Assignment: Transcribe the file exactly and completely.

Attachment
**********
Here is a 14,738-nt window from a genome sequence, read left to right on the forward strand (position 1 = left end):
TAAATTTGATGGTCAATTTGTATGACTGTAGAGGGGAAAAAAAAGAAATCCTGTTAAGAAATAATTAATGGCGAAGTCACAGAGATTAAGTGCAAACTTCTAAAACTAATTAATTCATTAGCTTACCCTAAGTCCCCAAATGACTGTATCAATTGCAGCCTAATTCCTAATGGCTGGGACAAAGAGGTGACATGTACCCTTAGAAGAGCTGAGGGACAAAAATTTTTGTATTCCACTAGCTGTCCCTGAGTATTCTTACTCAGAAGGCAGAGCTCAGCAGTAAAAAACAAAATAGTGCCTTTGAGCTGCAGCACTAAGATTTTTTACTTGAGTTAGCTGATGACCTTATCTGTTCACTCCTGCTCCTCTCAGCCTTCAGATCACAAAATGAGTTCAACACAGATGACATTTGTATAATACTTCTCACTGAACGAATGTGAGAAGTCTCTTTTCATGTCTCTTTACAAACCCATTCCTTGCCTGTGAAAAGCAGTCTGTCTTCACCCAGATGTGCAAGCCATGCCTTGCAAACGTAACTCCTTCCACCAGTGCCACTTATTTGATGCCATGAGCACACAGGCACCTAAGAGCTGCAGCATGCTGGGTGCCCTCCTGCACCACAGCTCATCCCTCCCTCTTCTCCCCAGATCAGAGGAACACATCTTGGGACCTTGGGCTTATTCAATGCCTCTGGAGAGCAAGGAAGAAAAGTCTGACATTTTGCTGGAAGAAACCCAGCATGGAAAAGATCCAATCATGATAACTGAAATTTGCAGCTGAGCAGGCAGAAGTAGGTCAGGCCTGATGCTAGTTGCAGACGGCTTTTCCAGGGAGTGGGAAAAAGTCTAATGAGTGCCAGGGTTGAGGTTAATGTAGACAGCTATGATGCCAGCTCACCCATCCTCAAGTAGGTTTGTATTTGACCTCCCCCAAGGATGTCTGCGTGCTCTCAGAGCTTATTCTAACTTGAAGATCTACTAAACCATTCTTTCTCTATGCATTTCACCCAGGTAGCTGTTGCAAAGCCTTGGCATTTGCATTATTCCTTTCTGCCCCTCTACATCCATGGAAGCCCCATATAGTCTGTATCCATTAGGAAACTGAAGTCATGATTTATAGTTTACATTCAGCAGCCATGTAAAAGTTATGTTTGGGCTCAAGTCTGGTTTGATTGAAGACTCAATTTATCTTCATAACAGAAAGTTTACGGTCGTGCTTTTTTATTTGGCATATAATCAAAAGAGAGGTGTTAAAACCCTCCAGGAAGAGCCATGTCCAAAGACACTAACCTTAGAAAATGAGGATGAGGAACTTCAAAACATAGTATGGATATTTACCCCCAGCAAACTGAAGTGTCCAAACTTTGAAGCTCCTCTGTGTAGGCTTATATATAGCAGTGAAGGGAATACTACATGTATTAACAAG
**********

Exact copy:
Here is a 14,738-nt window from a genome sequence, read left to right on the forward strand (position 1 = left end):
TAAATTTGATGGTCAATTTGTATGACTGTAGAGGGGAAAAAAAAGAAATCCTGTTAAGAAATAATTAATGGCGAAGTCACAGAGATTAAGTGCAAACTTCTAAAACTAATTAATTCATTAGCTTACCCTAAGTCCCCAAATGACTGTATCAATTGCAGCCTAATTCCTAATGGCTGGGACAAAGAGGTGACATGTACCCTTAGAAGAGCTGAGGGACAAAAATTTTTGTATTCCACTAGCTGTCCCTGAGTATTCTTACTCAGAAGGCAGAGCTCAGCAGTAAAAAACAAAATAGTGCCTTTGAGCTGCAGCACTAAGATTTTTTACTTGAGTTAGCTGATGACCTTATCTGTTCACTCCTGCTCCTCTCAGCCTTCAGATCACAAAATGAGTTCAACACAGATGACATTTGTATAATACTTCTCACTGAACGAATGTGAGAAGTCTCTTTTCATGTCTCTTTACAAACCCATTCCTTGCCTGTGAAAAGCAGTCTGTCTTCACCCAGATGTGCAAGCCATGCCTTGCAAACGTAACTCCTTCCACCAGTGCCACTTATTTGATGCCATGAGCACACAGGCACCTAAGAGCTGCAGCATGCTGGGTGCCCTCCTGCACCACAGCTCATCCCTCCCTCTTCTCCCCAGATCAGAGGAACACATCTTGGGACCTTGGGCTTATTCAATGCCTCTGGAGAGCAAGGAAGAAAAGTCTGACATTTTGCTGGAAGAAACCCAGCATGGAAAAGATCCAATCATGATAACTGAAATTTGCAGCTGAGCAGGCAGAAGTAGGTCAGGCCTGATGCTAGTTGCAGACGGCTTTTCCAGGGAGTGGGAAAAAGTCTAATGAGTGCCAGGGTTGAGGTTAATGTAGACAGCTATGATGCCAGCTCACCCATCCTCAAGTAGGTTTGTATTTGACCTCCCCCAAGGATGTCTGCGTGCTCTCAGAGCTTATTCTAACTTGAAGATCTACTAAACCATTCTTTCTCTATGCATTTCACCCAGGTAGCTGTTGCAAAGCCTTGGCATTTGCATTATTCCTTTCTGCCCCTCTACATCCATGGAAGCCCCATATAGTCTGTATCCATTAGGAAACTGAAGTCATGATTTATAGTTTACATTCAGCAGCCATGTAAAAGTTATGTTTGGGCTCAAGTCTGGTTTGATTGAAGACTCAATTTATCTTCATAACAGAAAGTTTACGGTCGTGCTTTTTTATTTGGCATATAATCAAAAGAGAGGTGTTAAAACCCTCCAGGAAGAGCCATGTCCAAAGACACTAACCTTAGAAAATGAGGATGAGGAACTTCAAAACATAGTATGGATATTTACCCCCAGCAAACTGAAGTGTCCAAACTTTGAAGCTCCTCTGTGTAGGCTTATATATAGCAGTGAAGGGAATACTACATGTATTAACAAG